Eeeeeeewww!! Equations!

[note: updated, fixed a few errors in the writing of this post]

I’ve had some wonderful insights this week about why quantum theory has not come up with the twist solutions that seem to be such good solutions to things like photons and electrons. There’s always the distinct possibility that the twist ideas are just dumb crackpot ideas, and I’d kind of like to know if that’s what a physicist would think if he were to sit and really look at them. To do that, I need to try and think like a physicist, and that means having a better understanding of the equations that drive quantum theory. This will tax my ability to write a coherent post, so I will try especially hard to make this readable. I’m going to experiment with changing the blog format to include a glossary on the side, but for now I’ll just create this post and see what happens. This is going to be simplified to the point that my feeble mind can understand it–let’s review the ground-breaking equations that form the basis for quantum theory.

OK, let’s start with the simplest form that Einstein discovered from the photomultiplier experiment–the equation E=hv. This says that for any frequency v (that should be the greek letter Nu) there is a fixed energy E related as Planck’s constant h. In other words, only one possible energy is possible for a given frequency and vice-versa; energy of a particle is quantized. You cannot change the energy of a particle without somehow changing its frequency.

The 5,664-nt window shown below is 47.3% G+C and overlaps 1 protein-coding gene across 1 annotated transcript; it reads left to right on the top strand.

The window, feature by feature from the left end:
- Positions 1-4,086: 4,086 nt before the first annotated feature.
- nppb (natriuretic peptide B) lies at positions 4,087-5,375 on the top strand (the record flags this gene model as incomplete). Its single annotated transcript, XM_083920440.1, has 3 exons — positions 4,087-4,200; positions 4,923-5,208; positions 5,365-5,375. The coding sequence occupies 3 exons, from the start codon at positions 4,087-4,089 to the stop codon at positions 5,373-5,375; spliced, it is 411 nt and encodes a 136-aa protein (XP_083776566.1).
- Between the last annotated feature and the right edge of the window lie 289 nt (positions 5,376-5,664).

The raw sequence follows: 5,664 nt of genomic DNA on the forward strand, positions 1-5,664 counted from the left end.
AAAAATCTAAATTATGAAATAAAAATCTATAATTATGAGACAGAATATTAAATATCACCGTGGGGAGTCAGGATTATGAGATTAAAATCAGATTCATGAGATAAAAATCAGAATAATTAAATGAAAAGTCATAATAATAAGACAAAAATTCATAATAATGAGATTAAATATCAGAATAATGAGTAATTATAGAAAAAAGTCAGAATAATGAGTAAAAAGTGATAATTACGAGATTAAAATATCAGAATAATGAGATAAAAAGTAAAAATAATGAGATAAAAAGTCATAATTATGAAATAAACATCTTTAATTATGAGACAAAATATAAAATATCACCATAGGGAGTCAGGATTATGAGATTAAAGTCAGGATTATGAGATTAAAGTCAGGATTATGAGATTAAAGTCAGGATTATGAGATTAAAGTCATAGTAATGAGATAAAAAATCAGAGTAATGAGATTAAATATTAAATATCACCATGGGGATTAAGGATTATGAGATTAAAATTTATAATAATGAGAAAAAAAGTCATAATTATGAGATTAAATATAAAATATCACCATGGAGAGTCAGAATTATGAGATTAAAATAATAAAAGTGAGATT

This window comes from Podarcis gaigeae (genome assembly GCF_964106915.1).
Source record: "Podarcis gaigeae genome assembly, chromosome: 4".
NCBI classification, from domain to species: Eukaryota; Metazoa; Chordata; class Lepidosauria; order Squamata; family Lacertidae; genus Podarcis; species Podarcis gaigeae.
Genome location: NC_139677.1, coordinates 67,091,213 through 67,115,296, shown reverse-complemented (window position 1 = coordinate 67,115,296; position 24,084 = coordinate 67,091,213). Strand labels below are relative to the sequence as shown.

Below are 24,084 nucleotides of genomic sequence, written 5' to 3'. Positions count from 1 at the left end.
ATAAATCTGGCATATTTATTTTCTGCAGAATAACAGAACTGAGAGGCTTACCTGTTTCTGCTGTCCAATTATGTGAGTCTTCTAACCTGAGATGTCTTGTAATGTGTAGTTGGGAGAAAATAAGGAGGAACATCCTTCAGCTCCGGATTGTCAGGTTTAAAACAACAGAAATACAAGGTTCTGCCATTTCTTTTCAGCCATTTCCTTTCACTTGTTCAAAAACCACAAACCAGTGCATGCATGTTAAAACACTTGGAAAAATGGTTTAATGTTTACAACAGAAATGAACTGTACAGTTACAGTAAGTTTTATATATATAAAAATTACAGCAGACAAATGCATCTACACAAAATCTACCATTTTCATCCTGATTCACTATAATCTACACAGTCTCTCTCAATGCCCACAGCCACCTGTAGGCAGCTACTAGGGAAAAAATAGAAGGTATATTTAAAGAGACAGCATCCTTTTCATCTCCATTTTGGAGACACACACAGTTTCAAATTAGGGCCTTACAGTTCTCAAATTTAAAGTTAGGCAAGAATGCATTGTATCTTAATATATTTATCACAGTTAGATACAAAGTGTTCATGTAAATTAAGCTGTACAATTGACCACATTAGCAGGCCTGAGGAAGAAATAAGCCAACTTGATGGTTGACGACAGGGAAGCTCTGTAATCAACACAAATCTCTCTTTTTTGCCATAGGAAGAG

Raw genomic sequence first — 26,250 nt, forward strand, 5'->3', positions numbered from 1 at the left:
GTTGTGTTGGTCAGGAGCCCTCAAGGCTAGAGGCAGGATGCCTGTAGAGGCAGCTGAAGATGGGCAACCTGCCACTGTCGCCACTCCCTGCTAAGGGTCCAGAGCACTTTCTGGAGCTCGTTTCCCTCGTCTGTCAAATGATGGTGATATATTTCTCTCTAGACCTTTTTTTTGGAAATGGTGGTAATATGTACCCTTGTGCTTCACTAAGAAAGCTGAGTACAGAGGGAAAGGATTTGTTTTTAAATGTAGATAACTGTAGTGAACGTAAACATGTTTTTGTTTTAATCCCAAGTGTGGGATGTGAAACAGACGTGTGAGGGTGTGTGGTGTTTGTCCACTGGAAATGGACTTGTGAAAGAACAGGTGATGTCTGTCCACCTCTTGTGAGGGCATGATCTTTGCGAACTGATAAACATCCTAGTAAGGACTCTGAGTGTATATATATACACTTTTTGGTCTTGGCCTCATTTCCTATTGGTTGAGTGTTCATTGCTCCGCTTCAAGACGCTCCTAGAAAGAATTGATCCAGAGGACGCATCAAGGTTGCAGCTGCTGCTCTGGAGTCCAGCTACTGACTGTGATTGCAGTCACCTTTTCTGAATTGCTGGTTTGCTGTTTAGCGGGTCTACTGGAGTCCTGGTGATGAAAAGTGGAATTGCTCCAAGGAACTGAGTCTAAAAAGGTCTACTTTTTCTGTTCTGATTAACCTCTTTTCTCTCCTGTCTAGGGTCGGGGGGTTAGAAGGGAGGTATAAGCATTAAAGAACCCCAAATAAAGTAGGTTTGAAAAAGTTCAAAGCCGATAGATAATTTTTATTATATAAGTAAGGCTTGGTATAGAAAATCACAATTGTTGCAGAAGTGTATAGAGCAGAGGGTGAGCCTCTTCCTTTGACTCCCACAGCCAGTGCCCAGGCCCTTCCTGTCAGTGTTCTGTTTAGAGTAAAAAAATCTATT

Next comes the Heisenberg uncertainty relation x * p >= h. This means that at the quantum scale we have to work with probability distributions, not the actual x or p of a particle. I’ve more or less been ignoring this in my thinking but its always in the back of my mind that I cannot come up with equations that explicitly specify field vectors that are observable.